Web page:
Nick Reinhart can shred. As a member of Tera Melos, he’s helmed four full-length albums of complex, experimental indie rock prominently comprising intricate rhythms, effects-driven psychedelia, and a giddily rewarding path of most resistance. Their music is appealing because it’s overwhelming, not in spite of it. Listening to a band like Tera Melos provides a kind of rush that more conventional bands simply can’t. Of course, that’s not all Reinhart can do—it logically follows that if someone can make music that elaborate, they can certainly pull off something simpler and more immediate. It’s simply a question of whether or not doing something simpler, more melodic, more hook-driven has the same kind of appeal when you’re capable of doing something so much more challenging.
In the case of the first album credited to Disheveled Cuss—Reinhart’s catchier alt-rock/power-pop project, whose roots date back to demos he made nearly 15 years ago—the appeal should be obvious to anyone with a yen for indie rock’s 120 Minutes moments, grunge at its most bubblegum, or simply pop music of any kind. The focus here isn’t so much the instrumentation or musicianship; Reinhart is still the captain of this ship, and in his hand these fuzzed-out anthems still occasionally veer off course in spectacularly satisfying ways—like in “She Don’t Want,” wherein Reinhart treats Teenage Fanclub-style jangle to a game of time-signature hopscotch. It’s just that the intricacy of the arrangements is less the defining feature than an added bonus.
It’s not as if Reinhart’s music with Tera Melos wasn’t melodic or even accessible, but Disheveled Cuss shines the spotlight on his ability to write unshakable hooks. Leadoff track “Generic Song About You” pairs the dense distortion of early Weezer with the razor-sharp rhythmic twitch of Pixies in their prime, which adds up to a track that feels warmly inviting and tensely muscular at once. “Nu Complication” is spacious and summery, each two-note riff ringing out with a kind of romantic shimmer, while “Fawn” builds up to a chorus of burly fretwork that reminds us of what makes Reinhart’s guitar playing such a delight to listen to. Even when Disheveled Cuss streamline into a sleek, post-punk-inspired sound on “Oh My God,” Reinhart lamenting to himself, “I don’t feel any better…“, it’s always just a measure or two away from a brief moment of pop glory. Everything here is.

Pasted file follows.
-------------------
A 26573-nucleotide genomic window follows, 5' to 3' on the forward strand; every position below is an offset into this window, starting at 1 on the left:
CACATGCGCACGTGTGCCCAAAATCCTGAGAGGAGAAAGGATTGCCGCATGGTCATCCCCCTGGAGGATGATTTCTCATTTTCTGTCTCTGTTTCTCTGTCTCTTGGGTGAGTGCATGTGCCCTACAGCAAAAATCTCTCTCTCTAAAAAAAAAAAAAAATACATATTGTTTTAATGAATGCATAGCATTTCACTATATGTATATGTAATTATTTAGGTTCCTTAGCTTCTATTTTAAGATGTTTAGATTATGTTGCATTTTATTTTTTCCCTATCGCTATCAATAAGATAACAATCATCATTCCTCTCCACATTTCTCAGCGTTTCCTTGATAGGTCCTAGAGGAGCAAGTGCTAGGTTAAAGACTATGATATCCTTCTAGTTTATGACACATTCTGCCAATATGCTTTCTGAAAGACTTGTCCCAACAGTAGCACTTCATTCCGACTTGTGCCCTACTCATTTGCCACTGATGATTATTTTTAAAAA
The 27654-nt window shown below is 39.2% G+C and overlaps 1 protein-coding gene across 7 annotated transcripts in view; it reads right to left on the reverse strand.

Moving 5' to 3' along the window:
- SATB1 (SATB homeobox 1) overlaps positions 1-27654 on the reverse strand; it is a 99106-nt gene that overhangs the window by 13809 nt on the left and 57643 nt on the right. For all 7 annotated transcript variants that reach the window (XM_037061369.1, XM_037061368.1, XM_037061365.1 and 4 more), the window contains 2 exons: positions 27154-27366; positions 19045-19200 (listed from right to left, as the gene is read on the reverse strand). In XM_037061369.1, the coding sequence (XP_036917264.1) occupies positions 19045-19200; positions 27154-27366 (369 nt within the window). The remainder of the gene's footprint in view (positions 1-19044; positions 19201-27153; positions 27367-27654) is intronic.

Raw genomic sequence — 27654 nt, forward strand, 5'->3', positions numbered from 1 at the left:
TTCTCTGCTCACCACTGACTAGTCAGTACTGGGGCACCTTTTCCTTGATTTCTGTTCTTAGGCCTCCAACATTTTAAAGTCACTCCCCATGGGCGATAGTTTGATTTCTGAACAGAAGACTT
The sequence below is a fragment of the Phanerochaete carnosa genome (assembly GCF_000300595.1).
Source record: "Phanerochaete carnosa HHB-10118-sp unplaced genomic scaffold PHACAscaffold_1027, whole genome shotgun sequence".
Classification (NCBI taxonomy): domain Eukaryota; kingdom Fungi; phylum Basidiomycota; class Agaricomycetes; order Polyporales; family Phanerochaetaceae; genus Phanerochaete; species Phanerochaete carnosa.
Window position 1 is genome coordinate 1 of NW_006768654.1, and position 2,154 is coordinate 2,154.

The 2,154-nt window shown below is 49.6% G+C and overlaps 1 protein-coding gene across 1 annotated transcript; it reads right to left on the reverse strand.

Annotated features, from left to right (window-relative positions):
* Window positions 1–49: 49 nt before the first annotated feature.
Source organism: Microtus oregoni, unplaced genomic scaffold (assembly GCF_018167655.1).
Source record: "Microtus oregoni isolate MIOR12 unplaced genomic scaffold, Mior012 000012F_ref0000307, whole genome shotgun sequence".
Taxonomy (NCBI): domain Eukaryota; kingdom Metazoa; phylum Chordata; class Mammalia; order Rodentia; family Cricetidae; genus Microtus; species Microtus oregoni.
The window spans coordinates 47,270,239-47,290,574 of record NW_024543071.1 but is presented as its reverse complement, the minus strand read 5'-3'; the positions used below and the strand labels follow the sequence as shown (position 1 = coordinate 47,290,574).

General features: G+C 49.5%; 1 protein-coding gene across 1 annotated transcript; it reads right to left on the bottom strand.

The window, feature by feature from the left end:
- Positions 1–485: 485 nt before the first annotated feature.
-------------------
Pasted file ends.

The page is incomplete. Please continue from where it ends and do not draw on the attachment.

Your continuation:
During the chorus of “Don’t Paint the Sun,” Disheveled Cuss layer on a blend of distorted and clean guitars, vocal harmonies and sun-bleached melodies. It sounds like the perfect score to the summer that we probably won’t get, at least not like we imagined it six months ago. But if we entertain the possibility of cranking this up on the way to the beach, only to be met with the reality that we probably shouldn’t even get out of the car, at least we can imagine some fantasy scenario of taking a summer road-trip in the ice cream truck from Smashing Pumpkins’ “Today” video on an extended detour up the coast.
Label: Sargent House
Jeff Terich is the founder and editor of Treble. He's been writing about music for 20 years and has been published at American Songwriter, Bandcamp Daily, Reverb, Spin, Stereogum, uDiscoverMusic, VinylMePlease and some others that he's forgetting right now. He's still not tired of it.